Yellowknife Inn

NNSL photo/graphic


 Front Page
 News Desk
 News Briefs
 News Summaries
 Business Pages
 Arctic arts
 Readers comment
 Find a job
 Market reports
 Handy Links
 Best of Bush
 Visitors guides
 Feature Issues
 Today's weather
 Leave a message



. NNSL Logo
Home page text size buttonsbigger textsmall textText size Email this articleE-mail this page

BIPAR environmental review delayed another year
Proponents will collect more data before process proceeds

Guy Quenneville
Northern News Services
Published Thursday, February 25, 2010

KINNGUAK/BATHURST INLET - The regulatory process for the Bathurst Inlet Port and Road Project (BIPAR) has been delayed by another year as the proponents seek out more data on the potentially large Nunavut infrastructure project.

"We've gotten correspondence from the proponents of the BIPAR project ... (saying) that they are intending to be collecting field (data) this summer season but not intending to reactivate the NIRB process," said Ryan Barry, a technical director with the Nunavut Impact Review Board (NIRB).

According to the letter, "The purpose of this field season will be to collect additional data required to address comments raised during the technical review process."

In October, Charlie Lyall, president of Kitikmeot Corp., said NIRB's technical review of BIPAR which is only partially complete could recommence this year.

"In early 2010, we hope to request additional funding and proceed with recommencing the technical review process," Lyall said at the time.

BIPAR is the brainchild of the Bathurst Inlet Port and Road Joint Venture Ltd., co-owned by Kitikmeot Corporation and Nuna Logistics Limited.

"...we anticipate proceeding with the technical hearing process in the second quarter of 2011," the letter stated.

Whenever it goes ahead, BIPAR will be a boon to the economy of Nunavut.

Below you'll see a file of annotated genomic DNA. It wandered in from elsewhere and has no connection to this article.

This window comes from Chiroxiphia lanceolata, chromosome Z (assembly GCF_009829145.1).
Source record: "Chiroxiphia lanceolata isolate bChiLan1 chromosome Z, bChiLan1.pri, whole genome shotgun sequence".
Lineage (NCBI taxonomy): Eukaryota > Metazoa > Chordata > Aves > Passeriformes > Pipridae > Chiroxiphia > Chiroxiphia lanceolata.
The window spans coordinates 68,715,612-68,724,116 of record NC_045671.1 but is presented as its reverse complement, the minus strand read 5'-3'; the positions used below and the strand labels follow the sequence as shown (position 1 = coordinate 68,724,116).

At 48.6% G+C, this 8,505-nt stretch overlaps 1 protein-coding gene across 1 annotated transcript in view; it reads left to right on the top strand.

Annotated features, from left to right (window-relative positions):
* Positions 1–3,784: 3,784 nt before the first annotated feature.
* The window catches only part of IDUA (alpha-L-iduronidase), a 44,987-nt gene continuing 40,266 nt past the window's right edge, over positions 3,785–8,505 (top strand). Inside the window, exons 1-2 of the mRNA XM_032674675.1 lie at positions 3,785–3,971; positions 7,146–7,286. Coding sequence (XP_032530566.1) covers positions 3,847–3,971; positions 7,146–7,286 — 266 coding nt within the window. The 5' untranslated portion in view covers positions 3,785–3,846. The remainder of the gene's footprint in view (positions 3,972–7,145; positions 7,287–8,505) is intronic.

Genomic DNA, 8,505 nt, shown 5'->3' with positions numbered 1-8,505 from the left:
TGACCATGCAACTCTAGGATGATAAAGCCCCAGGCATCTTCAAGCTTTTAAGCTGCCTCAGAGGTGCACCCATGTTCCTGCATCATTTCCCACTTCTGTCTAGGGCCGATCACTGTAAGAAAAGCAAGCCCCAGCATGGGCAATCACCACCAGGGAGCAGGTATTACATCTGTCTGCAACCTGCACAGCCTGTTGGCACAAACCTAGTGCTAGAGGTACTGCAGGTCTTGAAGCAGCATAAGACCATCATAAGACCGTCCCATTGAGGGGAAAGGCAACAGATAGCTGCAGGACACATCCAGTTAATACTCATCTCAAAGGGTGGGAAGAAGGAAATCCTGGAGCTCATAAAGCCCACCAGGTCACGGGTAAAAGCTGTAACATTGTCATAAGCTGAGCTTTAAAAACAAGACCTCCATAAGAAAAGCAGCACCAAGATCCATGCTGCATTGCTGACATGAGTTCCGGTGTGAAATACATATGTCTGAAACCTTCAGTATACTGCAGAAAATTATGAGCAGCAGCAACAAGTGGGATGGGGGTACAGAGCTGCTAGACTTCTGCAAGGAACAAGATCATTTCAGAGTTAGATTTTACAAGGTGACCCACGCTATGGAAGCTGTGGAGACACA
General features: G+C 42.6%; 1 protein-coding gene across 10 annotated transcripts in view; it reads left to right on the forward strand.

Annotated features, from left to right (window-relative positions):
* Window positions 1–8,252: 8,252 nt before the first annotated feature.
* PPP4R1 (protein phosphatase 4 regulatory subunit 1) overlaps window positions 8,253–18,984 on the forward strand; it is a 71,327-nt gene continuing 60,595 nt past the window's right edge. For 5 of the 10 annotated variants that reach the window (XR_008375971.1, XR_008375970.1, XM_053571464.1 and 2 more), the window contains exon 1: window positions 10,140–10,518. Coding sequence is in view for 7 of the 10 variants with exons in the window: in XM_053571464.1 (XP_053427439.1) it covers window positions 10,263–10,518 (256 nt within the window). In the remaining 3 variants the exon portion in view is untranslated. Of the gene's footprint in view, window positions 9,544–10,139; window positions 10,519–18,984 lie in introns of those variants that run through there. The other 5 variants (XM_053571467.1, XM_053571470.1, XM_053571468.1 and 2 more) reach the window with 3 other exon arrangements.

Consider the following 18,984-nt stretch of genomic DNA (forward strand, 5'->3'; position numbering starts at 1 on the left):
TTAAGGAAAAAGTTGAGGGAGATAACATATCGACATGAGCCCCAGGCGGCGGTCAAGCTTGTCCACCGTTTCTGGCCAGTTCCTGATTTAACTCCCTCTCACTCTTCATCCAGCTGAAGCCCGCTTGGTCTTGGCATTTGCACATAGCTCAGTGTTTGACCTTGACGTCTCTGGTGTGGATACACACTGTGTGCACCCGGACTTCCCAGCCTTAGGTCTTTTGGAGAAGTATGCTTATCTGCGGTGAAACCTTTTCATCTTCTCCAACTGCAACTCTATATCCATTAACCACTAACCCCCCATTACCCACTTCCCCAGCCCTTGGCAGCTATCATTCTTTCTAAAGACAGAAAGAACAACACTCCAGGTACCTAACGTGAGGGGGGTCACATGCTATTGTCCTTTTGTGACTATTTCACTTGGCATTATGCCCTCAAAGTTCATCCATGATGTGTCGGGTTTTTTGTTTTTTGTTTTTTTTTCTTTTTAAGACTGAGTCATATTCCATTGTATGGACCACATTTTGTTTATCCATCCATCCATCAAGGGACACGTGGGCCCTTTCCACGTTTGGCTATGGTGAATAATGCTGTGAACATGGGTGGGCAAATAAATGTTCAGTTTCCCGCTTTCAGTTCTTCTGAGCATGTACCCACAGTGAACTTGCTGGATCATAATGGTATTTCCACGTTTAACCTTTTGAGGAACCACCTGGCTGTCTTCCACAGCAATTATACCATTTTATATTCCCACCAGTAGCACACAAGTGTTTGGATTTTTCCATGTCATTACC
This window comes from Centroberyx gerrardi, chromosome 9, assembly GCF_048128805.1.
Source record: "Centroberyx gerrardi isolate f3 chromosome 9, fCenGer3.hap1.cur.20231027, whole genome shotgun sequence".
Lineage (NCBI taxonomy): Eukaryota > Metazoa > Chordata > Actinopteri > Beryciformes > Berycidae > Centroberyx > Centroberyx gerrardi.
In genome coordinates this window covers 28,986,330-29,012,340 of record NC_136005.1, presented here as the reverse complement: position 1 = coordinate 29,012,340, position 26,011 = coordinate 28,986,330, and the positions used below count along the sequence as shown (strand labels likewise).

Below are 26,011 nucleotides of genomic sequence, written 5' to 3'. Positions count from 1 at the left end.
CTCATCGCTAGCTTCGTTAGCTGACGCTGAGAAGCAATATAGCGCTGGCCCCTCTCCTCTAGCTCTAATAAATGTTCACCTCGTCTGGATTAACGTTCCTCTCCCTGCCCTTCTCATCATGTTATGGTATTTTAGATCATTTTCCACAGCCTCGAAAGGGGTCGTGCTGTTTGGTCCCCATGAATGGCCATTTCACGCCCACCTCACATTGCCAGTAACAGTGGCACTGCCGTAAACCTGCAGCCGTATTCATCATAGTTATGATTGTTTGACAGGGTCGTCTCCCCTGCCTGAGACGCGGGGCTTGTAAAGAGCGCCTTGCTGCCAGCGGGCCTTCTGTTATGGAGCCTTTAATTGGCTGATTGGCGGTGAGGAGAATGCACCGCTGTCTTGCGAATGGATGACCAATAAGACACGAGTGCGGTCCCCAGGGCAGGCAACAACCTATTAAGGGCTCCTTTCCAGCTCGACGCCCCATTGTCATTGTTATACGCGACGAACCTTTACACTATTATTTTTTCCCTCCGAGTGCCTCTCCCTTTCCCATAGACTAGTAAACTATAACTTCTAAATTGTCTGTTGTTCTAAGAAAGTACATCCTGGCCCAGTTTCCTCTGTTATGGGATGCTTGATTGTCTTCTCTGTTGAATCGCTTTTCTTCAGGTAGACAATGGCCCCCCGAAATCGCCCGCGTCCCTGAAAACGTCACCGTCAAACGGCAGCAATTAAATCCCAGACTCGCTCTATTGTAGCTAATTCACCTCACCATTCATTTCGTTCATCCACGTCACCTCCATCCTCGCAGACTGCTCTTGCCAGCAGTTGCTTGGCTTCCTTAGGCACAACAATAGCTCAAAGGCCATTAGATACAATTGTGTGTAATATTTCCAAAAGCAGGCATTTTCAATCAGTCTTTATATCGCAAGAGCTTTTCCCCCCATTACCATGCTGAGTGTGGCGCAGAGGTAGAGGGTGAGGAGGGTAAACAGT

The project's draft environmental impact statement said BIPAR will create 260 construction jobs, with possibly 30 per cent of positions held by Inuit.

Payroll over the three-year construction period is pegged at $40 million, while operations will employ 57 full time workers, with a yearly payroll of $3.5 million.

Last year, the project received a boost when MMG Resources (formerly OZ Minerals) reconsidered BIPAR as a means of transporting ore out of its Izok Lake base metals project near Kugluktuk.

Previously, MMG was mulling an alternate $450 million supply road that went up to Grays Bay on the Coronation Gulf, plus a $265 million port to service Izok, which is located 245 km southeast of Kugluktuk.

But when estimates for that system yielded unfavourable returns, MMG set its sights again on BIPAR.

"As a result of that work, we turned our mines back to BIPAR because it's a shorter route over easier terrain and therefore is a much lower cost option for us," said Martin McFarlane, president of MMG's Canadian division.

A preliminary estimate using BIPAR "was favourable," continued McFarlane. "That generated quite attractive economics Therefore, our go-forward work this year is to extend that study to the next level of certainty, which is a pre-feasibility study. It gives you much greater economic certainty."

A pre-feasibility study taking BIPAR into account should be completed by the end of the year, he added.

Sabina Gold and Silver Corporation, which is developing the Hackett River precious metals project near Bathurst Inlet, has also expressed interest in using BIPAR.

But with no indication of government support for BIPAR, Sabina may have to build its own road, said Peter Manojlovic, chief geologist for the company.

"Sabina has done recently this preliminary economic analysis and in that, we developed our own road and port. But that costs a lot of money, and it's something that distracts from doing what we really want to do, which is to mine ore and develop a mine," he said.

"So anything that we can work with the government and develop whether it's BIPAR or something else is definitely something that we'd like to get involved in in the future. But that process isn't moving nearly as fast enough as we need it to. Our plans our we will have to develop it ourselves."

We welcome your opinions on this story. Click to e-mail a letter to the editor.